Last Tuesday, the Riverside city council voted to send an initiative to the ballot that would allow some medical marijuana dispensaries. The measure will be on the June 8 ballot.

Last Thursday, the Clear Lake city council adopted an ordinance banning grows within the city. Councilmembers said that was the only way to eliminate large grows, but patients and advocates protested loudly, to no avail. Legal action by patients and advocates is coming next.

On Monday, the Pismo Beach city council killed a proposed ban on medical marijuana deliveries. The council had voted last month to introduce an amendment to do so, but chose not to conduct a second reading.

On Tuesday, the San Diego city council cleared a key hurdle for dispensaries to open by rejecting environmental appeals filed against them. That means the six proposed dispensaries are one step closer to getting final approval from the Planning Commission.

Also on Tuesday, Tehama County supervisors voted to ban medical marijuana grows. The only exception is for locked outbuildings. Gardens that are currently in compliance will be grandfathered in, but only until next January.

Florida

On Monday, a jury acquitted a medical marijuana patient in a historic verdict. A Broward County jury effectively nullified the state's marijuana laws by acquitting a defendant who testified that he grew and used pot for medicinal purposes. Jesse Teplicki testified at his trial that he smoked marijuana to treat the nausea and suppressed appetite that had been plaguing him for years. The jury deliberated for less than an hour before returning with a verdict of "not guilty." Teplicki, 50, was looking at up to five years in state prison if convicted.

Georgia

Last Thursday, a CBD cannabis oil bill passed the House. The House approved House Bill 1, which allows for the use of low-THC, high-CBC cannabis oil to treat seizures and other major health conditions. The measure now goes to the Senate.

On Monday, a new, weaker CBD cannabis oil bill was filed in the Senate. The House last week passed a CBD cannabis oil bill, but now, Sen. Lindsey Tippins has filed a new bill that would not make the drug available, but would instead set up a four-year study. The Tippins bill is not yet up on the legislative website.

Iowa

On Sunday, a new poll showed strong support for medical marijuana in the state. A new Des Moines Register poll has support for medical marijuana at 70%, up from 59% a year ago. The state approved a CBD cannabis oil bill last year, but patient advocates say that law is useless because it doesn't provide for distribution of the medication.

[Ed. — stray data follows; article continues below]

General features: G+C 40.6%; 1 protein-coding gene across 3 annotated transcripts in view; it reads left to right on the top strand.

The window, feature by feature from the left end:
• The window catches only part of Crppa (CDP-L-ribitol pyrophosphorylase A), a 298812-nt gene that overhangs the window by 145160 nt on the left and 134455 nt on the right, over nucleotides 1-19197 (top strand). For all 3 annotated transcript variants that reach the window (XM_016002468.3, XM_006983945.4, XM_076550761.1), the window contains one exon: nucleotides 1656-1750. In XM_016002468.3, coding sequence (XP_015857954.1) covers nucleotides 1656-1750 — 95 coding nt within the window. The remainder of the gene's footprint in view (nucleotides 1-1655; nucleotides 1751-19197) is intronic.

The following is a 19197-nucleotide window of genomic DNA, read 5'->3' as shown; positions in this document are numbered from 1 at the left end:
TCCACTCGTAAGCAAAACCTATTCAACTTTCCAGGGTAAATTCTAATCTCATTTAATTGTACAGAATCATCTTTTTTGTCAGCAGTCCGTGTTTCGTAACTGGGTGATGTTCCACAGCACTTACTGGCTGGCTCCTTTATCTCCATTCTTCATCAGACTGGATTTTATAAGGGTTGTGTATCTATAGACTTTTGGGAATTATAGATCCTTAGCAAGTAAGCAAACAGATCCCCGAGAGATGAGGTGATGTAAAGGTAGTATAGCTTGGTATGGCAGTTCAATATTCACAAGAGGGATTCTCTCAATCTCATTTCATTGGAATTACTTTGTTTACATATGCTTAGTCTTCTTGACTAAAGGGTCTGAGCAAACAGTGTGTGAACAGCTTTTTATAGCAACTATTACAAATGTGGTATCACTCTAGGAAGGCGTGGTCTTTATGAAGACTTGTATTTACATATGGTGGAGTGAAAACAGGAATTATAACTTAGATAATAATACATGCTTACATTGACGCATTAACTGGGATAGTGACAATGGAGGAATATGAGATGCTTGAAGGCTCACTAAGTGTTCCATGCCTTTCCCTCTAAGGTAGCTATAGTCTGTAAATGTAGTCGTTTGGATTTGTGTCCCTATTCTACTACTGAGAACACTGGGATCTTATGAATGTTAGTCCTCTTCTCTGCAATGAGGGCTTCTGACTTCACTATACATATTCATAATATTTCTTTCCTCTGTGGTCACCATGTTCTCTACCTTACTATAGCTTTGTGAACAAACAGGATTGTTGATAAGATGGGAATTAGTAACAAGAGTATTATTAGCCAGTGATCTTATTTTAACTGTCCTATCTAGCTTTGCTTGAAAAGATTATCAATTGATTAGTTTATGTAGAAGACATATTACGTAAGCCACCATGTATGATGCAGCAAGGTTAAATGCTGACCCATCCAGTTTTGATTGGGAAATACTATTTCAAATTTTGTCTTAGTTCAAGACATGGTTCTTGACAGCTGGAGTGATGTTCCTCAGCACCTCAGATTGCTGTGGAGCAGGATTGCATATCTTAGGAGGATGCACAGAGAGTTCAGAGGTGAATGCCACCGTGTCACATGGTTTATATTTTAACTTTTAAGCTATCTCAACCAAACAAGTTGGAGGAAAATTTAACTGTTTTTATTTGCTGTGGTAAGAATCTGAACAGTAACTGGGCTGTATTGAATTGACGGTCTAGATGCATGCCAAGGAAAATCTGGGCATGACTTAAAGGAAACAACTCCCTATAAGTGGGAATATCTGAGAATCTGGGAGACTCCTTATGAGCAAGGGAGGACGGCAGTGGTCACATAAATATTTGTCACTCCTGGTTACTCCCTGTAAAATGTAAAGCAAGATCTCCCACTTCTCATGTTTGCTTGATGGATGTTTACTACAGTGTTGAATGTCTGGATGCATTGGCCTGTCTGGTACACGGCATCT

Kansas

Last Monday, a CBD cannabis oil bill won a House committee vote. For the first time, a measure allowing some form of medical marijuana has won a vote in the state legislature. The House Health and Human Services Committee Monday approved House Bill 2282, which would allow for the use of low-THC, high-CBD cannabis oil for seizure disorders.

Missouri

Last Thursday, the state issued licenses for CBD cannabis oil production. The Department of Agriculture this week issued two licenses for the cultivation of low-THC marijuana to be used to make CBD cannabis oil for patients. The licenses went to two St. Louis-area nonprofits.

Tennessee

Last Thursday, a CBD cannabis oil bill got delayed. The House Criminal Justice Subcommittee is delaying a bill that would legalize low-THC, high-CBD cannabis oil. Lawmakers decided Tuesday to bump any action back by at least two weeks. The bill is House Bill 197.

Utah

Last Friday, a medical marijuana bill won a Senate committee vote. The state Senate Judiciary Committee approved Senate Bill 259, a full-blown medical marijuana bill (except that it doesn't allow smoking it).

On Tuesday, the bill moved again. A bill that appeared delayed only a day earlier was approved for a third Senate reading Tuesday night. Senate Bill 259 would allow people with qualifying illnesses to use marijuana in edible or liquid form and would establish dispensaries to distribute it. If the Senate approves it one more time, it then goes to the House.

Washington

On Wednesday, the Kettle Falls Four won acquittal on most counts. A federal jury in Spokane acquitted the medical marijuana-growing family of four out of five counts, including the most serious ones, but found them guilty of growing between 50 and 100 plants. Federal prosecutors brought the case despite pot being legal in Washington state and despite federal guidance that suggests they shouldn't have. After the verdicts were read, prosecutors sought to jail the four pending sentencing, much to the disbelief of the courtroom crowd, but the judge didn't go for that.

[For extensive information about the medical marijuana debate, presented in a neutral format, visit MedicalMarijuana.ProCon.org.]